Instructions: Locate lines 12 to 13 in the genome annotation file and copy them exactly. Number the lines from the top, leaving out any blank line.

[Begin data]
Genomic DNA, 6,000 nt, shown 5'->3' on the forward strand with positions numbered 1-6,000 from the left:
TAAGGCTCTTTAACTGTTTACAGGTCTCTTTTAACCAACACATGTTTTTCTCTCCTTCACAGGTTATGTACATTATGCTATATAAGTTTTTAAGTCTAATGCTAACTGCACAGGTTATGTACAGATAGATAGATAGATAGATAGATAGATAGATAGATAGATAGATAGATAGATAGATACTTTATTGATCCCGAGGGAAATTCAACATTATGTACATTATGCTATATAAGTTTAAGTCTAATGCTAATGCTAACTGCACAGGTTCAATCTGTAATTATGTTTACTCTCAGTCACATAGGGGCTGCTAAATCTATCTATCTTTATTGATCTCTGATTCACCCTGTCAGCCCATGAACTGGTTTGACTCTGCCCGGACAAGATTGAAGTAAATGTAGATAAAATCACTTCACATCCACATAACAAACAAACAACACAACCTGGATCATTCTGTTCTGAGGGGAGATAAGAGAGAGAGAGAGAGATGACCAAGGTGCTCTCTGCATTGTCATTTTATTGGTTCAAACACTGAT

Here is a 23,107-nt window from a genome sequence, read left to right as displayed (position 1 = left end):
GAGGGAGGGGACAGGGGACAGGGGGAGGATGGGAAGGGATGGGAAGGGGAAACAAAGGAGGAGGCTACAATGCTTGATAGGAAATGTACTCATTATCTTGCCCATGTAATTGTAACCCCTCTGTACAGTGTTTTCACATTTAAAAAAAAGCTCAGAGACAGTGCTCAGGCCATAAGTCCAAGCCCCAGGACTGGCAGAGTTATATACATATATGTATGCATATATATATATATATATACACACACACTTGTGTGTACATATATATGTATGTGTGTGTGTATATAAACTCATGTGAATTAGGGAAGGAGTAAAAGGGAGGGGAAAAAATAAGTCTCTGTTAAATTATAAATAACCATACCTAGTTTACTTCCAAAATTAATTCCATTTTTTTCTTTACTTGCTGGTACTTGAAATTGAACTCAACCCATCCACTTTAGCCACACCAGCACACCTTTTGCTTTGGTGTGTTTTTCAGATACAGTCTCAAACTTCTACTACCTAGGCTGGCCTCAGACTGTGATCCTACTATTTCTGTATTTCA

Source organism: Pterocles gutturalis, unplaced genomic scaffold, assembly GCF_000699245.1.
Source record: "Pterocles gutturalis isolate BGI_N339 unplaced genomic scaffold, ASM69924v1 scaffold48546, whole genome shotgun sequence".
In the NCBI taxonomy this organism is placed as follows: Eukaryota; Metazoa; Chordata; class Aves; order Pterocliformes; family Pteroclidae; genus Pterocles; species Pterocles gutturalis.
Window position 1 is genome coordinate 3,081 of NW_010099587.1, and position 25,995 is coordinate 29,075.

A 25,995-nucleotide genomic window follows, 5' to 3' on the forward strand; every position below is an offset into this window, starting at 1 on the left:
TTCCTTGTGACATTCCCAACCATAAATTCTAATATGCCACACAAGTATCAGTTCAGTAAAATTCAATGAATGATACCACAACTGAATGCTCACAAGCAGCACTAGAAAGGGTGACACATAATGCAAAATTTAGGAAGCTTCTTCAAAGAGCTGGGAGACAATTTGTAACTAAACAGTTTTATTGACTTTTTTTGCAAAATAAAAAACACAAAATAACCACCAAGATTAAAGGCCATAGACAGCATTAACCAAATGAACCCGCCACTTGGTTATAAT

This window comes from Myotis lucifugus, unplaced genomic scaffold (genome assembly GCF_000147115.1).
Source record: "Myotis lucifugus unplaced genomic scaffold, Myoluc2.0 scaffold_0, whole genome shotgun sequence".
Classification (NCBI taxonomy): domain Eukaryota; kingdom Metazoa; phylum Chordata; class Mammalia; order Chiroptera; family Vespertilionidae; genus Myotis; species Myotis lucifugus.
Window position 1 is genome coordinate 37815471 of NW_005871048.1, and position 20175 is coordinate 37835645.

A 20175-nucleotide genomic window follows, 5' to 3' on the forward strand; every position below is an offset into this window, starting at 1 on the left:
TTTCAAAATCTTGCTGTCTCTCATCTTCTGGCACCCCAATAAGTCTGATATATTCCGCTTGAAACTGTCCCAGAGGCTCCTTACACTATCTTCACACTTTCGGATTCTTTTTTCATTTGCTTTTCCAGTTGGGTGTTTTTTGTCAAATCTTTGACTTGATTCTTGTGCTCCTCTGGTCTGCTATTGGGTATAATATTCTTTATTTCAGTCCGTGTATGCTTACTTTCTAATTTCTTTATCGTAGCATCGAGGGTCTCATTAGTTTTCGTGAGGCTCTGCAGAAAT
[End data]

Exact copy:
Source record: "Myotis lucifugus unplaced genomic scaffold, Myoluc2.0 scaffold_0, whole genome shotgun sequence".
Classification (NCBI taxonomy): domain Eukaryota; kingdom Metazoa; phylum Chordata; class Mammalia; order Chiroptera; family Vespertilionidae; genus Myotis; species Myotis lucifugus.